Why is person first language important?
January 29, 2021
Person first language is important because it helps decrease degradation of people who have disabilities, who have been historically degraded by speech through labels. Cedergren said, “Language is a powerful tool to promote inclusion and make sure everyone feels seen and heard.” By identifying people who have disabilities by their disability and not their individual selves, people facilitate prejudice and discrimination towards them and therefore do not allow themselves to see and appreciate their individuality and personality.
Other important things to consider are other people’s feelings regarding the way they are spoken to and spoken about and how one can make others feel more comfortable. Kist said, “Many people still use the “r” word or use inappropriate words to describe people with disabilities, and the easiest way to fix this is by correcting people and showing you support people with disabilities.”
Another important thing to consider is what a person’s preference is regarding person first language. Identity first language is another way for people to be identified. Using identity first language, one would say “a disabled person”, whereas with person first language, one would say “a person who has a disability.” People have preferences regarding how they are spoken to and how people speak about them, so it is important to ask. Thurnau said, “If you are not sure what someone prefers, it is best to ask them. I like person first language and when someone is speaking to me or about me, I prefer to have my name be used first like ‘My name is Annie and I have cognitive disabilities.’”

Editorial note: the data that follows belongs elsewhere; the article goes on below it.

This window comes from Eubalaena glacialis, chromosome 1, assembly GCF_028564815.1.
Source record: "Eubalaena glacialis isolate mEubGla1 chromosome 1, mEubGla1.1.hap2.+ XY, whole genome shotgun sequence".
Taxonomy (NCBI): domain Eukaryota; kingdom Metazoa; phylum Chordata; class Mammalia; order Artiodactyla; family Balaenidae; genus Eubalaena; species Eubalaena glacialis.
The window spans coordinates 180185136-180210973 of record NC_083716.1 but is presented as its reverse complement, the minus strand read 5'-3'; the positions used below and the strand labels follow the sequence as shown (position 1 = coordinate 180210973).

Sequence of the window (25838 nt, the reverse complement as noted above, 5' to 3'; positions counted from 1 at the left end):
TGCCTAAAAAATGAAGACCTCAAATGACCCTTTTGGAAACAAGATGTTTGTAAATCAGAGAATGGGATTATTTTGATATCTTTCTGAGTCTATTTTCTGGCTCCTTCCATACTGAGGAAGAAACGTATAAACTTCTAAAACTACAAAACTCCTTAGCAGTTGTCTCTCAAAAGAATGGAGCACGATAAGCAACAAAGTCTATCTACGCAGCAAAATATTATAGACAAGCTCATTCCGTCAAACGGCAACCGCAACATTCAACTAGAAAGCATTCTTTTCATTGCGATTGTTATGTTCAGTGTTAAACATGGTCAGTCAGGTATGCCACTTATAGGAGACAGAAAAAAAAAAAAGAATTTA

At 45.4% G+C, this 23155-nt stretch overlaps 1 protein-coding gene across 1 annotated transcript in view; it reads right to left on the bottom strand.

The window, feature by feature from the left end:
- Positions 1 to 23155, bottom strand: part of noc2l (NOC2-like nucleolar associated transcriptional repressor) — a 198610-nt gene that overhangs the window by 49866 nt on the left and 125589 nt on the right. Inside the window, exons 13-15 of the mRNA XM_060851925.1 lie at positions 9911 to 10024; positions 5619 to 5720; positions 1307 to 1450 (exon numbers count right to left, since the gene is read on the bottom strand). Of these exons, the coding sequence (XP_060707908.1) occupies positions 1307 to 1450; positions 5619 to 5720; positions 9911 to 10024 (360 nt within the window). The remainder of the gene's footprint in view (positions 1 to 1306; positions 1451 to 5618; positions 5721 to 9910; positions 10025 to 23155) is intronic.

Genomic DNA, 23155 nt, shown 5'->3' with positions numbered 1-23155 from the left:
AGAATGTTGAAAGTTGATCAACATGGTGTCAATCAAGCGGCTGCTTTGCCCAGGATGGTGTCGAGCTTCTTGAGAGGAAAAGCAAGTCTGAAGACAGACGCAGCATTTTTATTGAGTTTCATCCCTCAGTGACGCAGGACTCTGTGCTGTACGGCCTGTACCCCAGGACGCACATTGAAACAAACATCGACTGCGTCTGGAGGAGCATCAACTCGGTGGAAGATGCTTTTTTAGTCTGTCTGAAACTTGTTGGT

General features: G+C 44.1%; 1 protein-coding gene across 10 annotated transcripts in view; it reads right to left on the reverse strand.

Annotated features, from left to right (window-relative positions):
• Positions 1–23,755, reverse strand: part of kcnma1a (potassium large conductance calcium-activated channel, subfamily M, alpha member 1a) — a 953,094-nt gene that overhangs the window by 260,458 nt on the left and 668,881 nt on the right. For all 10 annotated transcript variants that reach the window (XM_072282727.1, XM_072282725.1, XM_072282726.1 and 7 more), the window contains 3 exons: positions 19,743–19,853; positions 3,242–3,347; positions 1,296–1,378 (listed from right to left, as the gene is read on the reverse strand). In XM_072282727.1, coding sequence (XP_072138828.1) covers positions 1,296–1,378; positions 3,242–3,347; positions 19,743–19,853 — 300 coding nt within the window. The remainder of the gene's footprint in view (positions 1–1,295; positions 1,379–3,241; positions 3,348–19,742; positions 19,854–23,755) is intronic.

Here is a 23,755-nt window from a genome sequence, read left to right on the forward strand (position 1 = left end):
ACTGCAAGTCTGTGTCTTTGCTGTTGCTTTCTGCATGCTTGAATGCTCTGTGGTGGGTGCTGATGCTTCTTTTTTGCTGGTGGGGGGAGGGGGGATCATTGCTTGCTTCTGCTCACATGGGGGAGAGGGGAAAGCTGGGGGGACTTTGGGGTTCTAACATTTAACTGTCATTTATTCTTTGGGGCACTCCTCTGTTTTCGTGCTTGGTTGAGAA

Person First Day at OHS
This year, Person First Day was celebrated at OHS on Jan. 12 and Jan. 14. Unfortunately, OHS was unable to celebrate it on its official date of Jan. 15 due to a snow day. It was celebrated with a banner in which students could place their fingerprints to show their support for inclusion in the school. Students could place their fingerprint on the banner during lunch hours. Kist said, “The purpose was to have students come show support for inclusion and to make a commitment to respect individuals with disabilities by placing a fingerprint on a banner.” This celebration was organized by Kist and Olson. Another way that somebody can show support for the use of person first language and the fight against ableism is to take this pledge.